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Jack Parker is the Business Analyst at the Alexandria SBDC and can assist Alexandria small businesses with all of their financial issues, including cash flow analysis. In this blog post, he discusses the importance of knowing your cash flow.

Cash FlowAs a business owner, I am sure that you have heard the term Cash Flow and that all owners should be aware of where their cash is going.  Some ask, “Where did it go?”. Others have found out, are taking corrective measures and are now planning for the future by projecting their position over the next 12 months.

This process is not as difficult as it may initially seem and all banks want to see these projections and learn how your business works to judge loan repayment ability from operations. Projections should be presented monthly on Excel spreadsheets with line items supported by separate written assumptions. These assumptions are composed using your best business thinking and judgment of what will happen within and to your business over the period. Without these assumptions, your banker will be unable to understand the performance data. And later, you may not be able to remember how certain numbers were derived leaving you in a poor position to re-forecast or prepare projections for the following year.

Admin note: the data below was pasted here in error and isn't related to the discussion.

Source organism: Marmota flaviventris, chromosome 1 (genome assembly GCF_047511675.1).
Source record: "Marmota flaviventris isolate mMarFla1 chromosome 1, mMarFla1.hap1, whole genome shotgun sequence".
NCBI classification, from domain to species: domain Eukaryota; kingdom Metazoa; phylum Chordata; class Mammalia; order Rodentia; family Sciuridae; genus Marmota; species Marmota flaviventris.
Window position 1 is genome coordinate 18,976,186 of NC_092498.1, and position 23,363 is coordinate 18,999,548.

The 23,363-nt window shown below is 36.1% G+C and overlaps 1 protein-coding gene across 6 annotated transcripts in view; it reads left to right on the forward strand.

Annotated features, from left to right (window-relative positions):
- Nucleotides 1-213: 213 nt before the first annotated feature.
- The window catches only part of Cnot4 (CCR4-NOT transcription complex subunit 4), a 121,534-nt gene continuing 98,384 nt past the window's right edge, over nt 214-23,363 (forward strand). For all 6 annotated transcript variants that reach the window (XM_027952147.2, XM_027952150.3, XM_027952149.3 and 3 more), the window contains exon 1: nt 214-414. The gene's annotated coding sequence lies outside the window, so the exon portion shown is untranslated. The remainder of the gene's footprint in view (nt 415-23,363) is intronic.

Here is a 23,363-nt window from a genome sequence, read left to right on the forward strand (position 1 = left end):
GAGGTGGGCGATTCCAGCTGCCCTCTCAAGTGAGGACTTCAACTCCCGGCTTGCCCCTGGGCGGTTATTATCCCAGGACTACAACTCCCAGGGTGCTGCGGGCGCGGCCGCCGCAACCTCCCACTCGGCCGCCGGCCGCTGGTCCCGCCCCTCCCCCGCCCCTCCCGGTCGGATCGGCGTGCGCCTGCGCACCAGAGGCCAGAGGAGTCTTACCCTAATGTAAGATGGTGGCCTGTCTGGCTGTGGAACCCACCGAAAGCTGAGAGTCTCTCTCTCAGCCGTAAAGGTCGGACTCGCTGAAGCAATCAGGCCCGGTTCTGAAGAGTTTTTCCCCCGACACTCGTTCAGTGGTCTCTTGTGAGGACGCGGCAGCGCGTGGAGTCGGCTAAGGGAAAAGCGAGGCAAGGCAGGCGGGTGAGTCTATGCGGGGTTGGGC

There are two forms of projections that should be addressed to show a different financial picture for the same period:

The Income Statement (P&L): Shows performance over a stated period of time (Monthly, Quarterly, Annually)

The Cash Flow Statement: Shows the movement of cash from one period to another and specific cash position at the end of any one period (Month, Quarter, Year End)